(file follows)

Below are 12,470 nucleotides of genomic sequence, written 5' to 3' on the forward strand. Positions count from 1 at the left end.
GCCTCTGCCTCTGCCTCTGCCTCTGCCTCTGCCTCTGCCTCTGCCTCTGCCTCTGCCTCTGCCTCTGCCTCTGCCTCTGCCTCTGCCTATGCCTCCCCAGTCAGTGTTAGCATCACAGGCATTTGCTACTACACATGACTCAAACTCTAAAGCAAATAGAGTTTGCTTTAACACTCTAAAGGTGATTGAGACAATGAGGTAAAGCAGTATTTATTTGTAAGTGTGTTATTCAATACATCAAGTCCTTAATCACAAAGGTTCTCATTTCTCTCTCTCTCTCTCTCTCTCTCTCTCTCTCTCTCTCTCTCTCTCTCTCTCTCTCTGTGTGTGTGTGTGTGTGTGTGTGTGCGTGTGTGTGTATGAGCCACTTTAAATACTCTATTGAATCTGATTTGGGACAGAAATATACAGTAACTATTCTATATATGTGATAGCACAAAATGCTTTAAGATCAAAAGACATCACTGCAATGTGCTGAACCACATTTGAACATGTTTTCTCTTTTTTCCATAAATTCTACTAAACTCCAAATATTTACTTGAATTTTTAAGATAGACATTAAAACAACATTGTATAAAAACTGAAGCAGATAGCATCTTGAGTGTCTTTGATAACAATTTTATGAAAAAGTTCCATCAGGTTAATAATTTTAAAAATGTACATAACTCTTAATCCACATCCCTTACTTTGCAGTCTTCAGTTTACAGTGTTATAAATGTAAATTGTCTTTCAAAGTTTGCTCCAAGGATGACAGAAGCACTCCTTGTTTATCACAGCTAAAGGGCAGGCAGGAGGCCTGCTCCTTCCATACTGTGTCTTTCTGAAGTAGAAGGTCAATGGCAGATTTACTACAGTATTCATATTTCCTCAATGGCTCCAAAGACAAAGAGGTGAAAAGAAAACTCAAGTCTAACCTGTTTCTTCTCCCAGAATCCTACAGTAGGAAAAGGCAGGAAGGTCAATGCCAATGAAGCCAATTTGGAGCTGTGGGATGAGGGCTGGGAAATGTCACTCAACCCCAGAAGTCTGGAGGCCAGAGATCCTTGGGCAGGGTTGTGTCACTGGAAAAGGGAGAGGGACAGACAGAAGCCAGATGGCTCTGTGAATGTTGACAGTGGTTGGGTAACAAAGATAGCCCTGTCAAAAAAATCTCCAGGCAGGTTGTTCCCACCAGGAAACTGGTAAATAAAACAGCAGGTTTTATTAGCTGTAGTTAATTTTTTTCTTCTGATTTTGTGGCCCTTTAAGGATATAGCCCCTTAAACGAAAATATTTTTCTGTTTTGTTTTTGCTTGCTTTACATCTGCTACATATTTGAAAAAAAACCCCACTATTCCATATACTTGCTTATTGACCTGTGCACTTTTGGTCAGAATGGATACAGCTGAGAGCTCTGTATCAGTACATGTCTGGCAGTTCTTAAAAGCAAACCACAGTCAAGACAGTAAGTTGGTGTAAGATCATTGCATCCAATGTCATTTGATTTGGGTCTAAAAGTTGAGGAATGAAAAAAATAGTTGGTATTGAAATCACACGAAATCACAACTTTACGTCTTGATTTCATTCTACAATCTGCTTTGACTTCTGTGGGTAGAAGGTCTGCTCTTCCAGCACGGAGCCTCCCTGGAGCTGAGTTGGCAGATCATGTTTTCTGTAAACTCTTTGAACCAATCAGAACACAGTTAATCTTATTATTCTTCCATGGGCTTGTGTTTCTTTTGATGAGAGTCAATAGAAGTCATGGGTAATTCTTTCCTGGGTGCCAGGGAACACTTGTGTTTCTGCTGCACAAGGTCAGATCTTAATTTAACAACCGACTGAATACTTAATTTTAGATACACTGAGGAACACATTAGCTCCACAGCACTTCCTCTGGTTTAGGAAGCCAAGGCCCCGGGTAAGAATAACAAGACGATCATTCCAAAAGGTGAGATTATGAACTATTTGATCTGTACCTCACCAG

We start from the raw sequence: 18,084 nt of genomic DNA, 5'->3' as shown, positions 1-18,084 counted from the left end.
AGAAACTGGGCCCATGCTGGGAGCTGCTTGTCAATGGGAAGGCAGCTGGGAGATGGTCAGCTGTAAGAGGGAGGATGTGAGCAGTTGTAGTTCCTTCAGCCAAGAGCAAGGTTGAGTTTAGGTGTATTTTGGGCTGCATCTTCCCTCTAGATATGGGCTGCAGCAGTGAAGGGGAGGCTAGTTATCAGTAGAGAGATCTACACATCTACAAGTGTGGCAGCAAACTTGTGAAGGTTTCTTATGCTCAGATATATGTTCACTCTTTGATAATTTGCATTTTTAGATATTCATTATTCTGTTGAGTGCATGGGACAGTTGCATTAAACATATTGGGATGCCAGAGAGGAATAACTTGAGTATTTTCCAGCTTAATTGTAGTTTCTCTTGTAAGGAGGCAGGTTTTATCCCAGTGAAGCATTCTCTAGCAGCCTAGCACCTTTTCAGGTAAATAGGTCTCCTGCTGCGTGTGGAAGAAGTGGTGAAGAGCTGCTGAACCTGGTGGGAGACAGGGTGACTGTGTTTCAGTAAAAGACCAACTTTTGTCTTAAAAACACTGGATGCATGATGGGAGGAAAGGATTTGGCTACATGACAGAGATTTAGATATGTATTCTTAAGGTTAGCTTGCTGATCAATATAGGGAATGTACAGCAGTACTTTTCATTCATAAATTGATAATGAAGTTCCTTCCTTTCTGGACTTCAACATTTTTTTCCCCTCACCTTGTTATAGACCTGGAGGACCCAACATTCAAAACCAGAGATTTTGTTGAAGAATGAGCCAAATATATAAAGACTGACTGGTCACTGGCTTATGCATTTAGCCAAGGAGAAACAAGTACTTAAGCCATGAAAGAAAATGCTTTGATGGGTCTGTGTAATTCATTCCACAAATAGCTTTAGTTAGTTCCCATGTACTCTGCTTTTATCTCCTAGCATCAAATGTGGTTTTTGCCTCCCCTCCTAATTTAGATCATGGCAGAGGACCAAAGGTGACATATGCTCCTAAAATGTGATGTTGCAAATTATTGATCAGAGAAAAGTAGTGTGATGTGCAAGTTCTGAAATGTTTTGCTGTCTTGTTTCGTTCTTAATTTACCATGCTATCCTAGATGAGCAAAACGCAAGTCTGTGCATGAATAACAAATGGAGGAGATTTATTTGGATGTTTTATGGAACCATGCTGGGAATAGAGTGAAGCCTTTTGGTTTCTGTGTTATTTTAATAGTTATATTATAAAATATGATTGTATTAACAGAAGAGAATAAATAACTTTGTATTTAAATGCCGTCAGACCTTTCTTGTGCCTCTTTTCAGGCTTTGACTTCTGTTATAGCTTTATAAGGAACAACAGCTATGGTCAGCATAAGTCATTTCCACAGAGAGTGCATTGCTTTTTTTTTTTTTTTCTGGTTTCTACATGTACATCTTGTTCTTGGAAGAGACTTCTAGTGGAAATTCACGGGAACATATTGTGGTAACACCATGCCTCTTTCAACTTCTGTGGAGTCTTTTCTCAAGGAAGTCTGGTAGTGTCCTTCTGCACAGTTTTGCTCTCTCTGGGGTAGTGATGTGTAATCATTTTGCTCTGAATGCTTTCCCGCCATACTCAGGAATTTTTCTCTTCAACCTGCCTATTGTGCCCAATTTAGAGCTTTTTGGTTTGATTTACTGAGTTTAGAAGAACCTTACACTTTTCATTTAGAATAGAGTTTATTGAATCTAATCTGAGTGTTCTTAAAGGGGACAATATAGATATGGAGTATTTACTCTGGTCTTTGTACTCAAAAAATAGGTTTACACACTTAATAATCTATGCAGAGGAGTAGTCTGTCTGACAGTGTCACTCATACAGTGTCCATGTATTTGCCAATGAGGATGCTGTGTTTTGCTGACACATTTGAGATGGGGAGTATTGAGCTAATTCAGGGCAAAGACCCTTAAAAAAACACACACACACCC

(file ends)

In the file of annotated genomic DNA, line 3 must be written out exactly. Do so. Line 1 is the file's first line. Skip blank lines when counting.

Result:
We start from the raw sequence: 18,084 nt of genomic DNA, 5'->3' as shown, positions 1-18,084 counted from the left end.